railwayRecent railroad accidents caused by employees doing routine repair work killed one person and endangered dozens of passengers and workers, according to the National Transportation Safety Board (NTSB), which has issued four recommendations intended to address the problem.

A February, 2012 collision between an Amtrak train and a car at a highway-rail crossing in Illinois occurred while two Union Pacific employees were working on the grade crossing warning system. Preliminary information resulting from the NTSB’s investigation indicates that the highway-rail grade crossing warning system had been temporarily removed from service for testing, inspection and maintenance. The warning system did not activate as the train approached the crossing. The car’s driver was killed in the accident.

In another incident, an Amtrak train going 61 miles an hour derailed in Niles, Michigan because an Amtrak signal employee was performing troubleshooting activities with jumper wires inside the signal bungalow just prior to the derailment. This action circumvented the signal system’s ability to verify that the power-operated switch was properly aligned and locked in the correct position for the displayed signals. The train was routed onto a yard track, derailed about 254 feet beyond the power-operated switch and traveled 1,086 feet before stopping on the yard track. Fortunately, the four cars and two locomotives stayed upright – a circumstance that must have been a relief to the 165 passengers and four crewmembers on were on board.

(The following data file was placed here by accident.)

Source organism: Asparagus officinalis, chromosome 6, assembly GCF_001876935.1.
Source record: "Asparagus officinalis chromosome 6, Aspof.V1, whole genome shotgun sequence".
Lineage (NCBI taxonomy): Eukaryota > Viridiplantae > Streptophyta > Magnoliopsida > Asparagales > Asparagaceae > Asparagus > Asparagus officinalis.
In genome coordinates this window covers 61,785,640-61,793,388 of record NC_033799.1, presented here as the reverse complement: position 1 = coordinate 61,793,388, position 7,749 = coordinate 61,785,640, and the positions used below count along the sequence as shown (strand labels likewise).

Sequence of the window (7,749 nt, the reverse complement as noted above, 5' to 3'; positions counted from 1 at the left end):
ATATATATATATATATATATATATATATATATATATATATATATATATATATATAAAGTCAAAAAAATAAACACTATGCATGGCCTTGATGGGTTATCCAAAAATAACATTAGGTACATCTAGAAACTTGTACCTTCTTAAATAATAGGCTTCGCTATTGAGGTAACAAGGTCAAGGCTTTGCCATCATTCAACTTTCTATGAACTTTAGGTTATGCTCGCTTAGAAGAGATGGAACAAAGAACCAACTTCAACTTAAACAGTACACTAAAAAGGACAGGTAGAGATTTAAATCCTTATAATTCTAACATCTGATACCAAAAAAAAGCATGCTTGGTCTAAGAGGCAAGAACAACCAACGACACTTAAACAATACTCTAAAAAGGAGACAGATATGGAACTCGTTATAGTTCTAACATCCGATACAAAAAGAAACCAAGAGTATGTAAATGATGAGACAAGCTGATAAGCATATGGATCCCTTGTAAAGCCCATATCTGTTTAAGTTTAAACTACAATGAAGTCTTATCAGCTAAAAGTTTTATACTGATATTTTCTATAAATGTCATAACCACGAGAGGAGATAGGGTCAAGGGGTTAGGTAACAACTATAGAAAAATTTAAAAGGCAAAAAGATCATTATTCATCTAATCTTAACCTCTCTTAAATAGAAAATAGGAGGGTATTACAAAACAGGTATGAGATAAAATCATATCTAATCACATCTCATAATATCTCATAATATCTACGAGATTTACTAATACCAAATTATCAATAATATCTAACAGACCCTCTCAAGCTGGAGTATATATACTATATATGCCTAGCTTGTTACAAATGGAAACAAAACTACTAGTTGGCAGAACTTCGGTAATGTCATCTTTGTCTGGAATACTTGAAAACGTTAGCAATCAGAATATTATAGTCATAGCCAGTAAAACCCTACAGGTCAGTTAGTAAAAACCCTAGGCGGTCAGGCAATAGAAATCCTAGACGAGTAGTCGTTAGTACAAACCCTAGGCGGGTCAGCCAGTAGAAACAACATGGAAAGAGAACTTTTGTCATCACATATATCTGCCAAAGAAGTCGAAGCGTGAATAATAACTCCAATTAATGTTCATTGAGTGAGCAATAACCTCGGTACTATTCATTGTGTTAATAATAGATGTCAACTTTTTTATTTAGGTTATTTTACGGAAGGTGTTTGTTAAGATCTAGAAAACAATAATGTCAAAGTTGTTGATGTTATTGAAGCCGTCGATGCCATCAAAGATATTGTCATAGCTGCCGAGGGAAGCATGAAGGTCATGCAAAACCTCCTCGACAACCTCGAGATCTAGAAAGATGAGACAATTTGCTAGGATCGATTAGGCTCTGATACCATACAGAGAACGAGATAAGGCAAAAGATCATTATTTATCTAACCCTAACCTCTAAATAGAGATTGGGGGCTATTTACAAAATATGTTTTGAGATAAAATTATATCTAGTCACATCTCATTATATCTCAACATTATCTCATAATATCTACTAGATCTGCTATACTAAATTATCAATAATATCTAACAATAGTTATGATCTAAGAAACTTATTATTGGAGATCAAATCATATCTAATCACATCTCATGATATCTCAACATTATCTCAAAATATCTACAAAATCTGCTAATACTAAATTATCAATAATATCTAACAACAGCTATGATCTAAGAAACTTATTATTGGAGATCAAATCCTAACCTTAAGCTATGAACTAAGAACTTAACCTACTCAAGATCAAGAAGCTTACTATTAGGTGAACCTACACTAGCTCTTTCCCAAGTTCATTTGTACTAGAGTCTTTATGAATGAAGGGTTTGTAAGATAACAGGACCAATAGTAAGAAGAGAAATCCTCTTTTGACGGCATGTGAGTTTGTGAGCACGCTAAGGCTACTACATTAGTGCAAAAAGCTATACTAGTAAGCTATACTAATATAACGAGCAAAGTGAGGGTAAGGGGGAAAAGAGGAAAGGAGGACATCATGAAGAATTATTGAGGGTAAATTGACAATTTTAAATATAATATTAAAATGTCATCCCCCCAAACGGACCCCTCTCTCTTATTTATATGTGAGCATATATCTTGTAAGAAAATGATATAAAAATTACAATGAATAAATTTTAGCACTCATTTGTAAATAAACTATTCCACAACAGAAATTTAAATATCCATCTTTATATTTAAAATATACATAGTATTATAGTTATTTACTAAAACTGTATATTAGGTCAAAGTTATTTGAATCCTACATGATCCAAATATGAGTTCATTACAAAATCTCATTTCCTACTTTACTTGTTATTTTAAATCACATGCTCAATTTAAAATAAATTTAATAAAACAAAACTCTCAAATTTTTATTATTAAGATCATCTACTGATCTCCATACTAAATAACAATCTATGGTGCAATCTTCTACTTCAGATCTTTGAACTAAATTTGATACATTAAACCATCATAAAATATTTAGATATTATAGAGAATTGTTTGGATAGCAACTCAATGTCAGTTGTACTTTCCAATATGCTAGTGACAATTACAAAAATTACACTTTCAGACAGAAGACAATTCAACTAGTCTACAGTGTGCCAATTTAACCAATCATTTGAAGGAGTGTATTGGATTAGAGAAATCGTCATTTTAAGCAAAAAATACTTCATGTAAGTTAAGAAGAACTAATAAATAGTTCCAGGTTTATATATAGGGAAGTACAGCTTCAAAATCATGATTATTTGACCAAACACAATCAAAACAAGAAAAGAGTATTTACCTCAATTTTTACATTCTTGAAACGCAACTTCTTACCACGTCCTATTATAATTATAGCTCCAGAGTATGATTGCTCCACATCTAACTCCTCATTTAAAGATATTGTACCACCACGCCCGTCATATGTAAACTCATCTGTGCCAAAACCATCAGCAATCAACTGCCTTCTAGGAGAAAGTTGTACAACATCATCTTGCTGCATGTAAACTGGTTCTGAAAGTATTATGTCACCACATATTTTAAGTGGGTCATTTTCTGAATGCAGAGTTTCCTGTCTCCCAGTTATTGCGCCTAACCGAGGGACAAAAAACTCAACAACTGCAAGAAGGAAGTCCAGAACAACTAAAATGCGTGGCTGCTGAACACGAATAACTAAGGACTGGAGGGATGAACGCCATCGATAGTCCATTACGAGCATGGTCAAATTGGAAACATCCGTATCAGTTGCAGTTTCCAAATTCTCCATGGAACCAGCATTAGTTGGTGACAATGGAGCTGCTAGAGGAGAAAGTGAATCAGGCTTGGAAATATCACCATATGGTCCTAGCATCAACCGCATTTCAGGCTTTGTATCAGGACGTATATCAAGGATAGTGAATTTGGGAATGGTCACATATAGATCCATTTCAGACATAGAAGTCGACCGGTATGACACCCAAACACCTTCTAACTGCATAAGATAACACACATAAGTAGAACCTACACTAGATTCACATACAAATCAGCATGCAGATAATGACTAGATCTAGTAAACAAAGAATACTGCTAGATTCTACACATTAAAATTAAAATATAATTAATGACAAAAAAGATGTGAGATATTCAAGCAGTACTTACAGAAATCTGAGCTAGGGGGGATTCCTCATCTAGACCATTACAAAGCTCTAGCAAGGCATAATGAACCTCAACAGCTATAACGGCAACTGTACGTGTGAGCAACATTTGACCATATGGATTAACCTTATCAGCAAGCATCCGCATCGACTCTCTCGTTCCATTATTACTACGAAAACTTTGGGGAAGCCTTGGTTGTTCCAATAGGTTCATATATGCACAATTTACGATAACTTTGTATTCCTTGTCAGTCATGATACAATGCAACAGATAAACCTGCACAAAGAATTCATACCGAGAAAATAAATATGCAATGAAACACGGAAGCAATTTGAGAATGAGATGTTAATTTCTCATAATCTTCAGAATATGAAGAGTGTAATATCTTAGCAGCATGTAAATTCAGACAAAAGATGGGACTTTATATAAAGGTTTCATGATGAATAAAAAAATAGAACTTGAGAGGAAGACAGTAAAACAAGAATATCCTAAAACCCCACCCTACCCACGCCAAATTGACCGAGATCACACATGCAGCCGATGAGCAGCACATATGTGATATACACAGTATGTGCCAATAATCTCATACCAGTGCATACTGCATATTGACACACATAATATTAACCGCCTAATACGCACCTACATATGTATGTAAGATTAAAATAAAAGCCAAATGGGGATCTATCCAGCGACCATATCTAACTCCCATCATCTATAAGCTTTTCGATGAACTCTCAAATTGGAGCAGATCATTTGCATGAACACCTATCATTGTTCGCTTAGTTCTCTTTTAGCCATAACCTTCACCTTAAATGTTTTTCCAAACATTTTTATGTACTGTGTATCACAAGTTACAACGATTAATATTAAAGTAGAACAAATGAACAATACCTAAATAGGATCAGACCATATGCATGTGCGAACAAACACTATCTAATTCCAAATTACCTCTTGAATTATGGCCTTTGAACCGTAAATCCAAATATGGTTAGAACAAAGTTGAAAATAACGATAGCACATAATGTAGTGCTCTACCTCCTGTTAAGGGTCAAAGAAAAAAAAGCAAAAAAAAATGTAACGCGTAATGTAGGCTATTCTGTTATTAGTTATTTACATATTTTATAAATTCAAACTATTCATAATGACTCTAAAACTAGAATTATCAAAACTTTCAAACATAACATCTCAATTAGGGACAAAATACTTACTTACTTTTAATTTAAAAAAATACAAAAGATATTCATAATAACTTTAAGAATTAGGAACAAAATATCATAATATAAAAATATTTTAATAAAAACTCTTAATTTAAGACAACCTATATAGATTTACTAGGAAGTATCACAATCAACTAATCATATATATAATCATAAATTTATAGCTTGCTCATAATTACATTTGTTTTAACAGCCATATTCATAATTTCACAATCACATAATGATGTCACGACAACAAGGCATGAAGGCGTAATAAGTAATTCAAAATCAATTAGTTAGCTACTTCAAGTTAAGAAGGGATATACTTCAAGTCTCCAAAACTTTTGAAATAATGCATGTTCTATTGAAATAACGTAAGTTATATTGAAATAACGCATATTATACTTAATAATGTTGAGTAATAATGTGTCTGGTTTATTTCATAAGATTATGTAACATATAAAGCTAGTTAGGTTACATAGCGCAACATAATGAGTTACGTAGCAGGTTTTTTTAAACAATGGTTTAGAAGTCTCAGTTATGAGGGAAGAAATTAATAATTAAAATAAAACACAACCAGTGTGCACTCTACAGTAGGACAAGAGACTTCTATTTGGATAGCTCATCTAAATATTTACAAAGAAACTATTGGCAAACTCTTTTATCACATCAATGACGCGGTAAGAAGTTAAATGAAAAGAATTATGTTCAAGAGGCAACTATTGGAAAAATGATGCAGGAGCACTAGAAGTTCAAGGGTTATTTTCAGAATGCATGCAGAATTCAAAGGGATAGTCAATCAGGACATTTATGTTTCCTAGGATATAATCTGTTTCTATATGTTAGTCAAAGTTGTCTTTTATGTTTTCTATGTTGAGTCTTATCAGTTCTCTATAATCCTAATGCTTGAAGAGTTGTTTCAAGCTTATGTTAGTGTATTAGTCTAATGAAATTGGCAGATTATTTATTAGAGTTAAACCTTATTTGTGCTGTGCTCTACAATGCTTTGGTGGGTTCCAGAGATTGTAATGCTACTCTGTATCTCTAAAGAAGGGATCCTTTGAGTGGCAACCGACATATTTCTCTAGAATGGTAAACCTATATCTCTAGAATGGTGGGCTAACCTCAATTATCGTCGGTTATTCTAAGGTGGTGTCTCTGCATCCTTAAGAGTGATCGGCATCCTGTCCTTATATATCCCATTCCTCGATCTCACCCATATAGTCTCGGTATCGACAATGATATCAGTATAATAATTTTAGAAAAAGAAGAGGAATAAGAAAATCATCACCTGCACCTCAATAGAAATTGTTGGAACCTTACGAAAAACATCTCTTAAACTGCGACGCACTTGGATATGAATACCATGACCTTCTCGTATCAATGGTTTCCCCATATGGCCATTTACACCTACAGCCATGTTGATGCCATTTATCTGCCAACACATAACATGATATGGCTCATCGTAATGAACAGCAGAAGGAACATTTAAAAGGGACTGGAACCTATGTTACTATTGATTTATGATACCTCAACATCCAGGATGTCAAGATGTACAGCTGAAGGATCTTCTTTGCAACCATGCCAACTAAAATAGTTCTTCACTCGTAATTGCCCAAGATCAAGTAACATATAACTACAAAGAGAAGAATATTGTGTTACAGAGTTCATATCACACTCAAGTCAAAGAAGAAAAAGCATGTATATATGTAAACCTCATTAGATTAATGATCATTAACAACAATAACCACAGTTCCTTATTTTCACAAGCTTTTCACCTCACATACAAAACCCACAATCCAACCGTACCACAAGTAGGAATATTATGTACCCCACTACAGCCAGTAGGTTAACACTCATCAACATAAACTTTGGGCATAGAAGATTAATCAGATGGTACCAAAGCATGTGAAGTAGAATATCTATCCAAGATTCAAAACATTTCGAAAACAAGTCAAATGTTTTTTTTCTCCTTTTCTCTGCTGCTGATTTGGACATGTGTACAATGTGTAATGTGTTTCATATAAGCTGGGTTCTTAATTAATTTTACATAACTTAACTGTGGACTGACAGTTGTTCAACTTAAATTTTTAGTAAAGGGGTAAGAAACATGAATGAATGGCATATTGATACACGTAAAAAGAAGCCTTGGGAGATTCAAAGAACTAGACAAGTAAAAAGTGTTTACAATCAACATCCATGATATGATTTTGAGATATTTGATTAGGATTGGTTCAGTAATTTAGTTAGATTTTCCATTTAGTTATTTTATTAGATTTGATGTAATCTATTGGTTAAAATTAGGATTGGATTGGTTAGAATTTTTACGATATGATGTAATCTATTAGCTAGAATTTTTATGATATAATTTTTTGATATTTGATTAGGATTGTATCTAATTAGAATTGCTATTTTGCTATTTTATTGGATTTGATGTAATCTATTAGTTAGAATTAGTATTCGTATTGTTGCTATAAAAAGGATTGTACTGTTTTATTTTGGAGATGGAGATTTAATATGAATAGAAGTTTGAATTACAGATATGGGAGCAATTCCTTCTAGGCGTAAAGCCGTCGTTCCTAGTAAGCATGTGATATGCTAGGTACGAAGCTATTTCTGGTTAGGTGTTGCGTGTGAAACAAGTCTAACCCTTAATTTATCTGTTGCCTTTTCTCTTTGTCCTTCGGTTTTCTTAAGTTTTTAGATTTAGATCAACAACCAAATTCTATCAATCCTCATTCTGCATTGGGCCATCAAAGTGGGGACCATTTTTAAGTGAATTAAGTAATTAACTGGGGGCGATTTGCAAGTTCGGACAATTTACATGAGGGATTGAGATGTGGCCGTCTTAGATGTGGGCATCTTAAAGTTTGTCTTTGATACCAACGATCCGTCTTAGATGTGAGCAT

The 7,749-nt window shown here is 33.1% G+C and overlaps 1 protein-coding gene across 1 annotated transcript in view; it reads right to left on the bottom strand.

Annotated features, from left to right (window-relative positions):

“Required safety precautions were not taken by railroad employees during maintenance and repair activities that resulted in one fatality and put hundreds of passengers at risk," NTSB Chairman Deborah A.P. Hersman said of the accidents. “In railroading, what may seem like a small oversight can have deadly consequences – that is why we issue our recommendations – to shine a light on problems that need attention.”

The NTSB has issued four recommendations addressing safety issues related to the ongoing accident investigations, one of which is that the U.S. Department of Transportation’s Federal Railroad Administration and Federal Transit Administration provide railroad employees with the best practices regarding the use of jumper wires when performing signal maintenance operations on active rails.

Click on the following links to view the recommendations: http://www.ntsb.gov/doclib/recletters/2013/R-13-001-002.pdf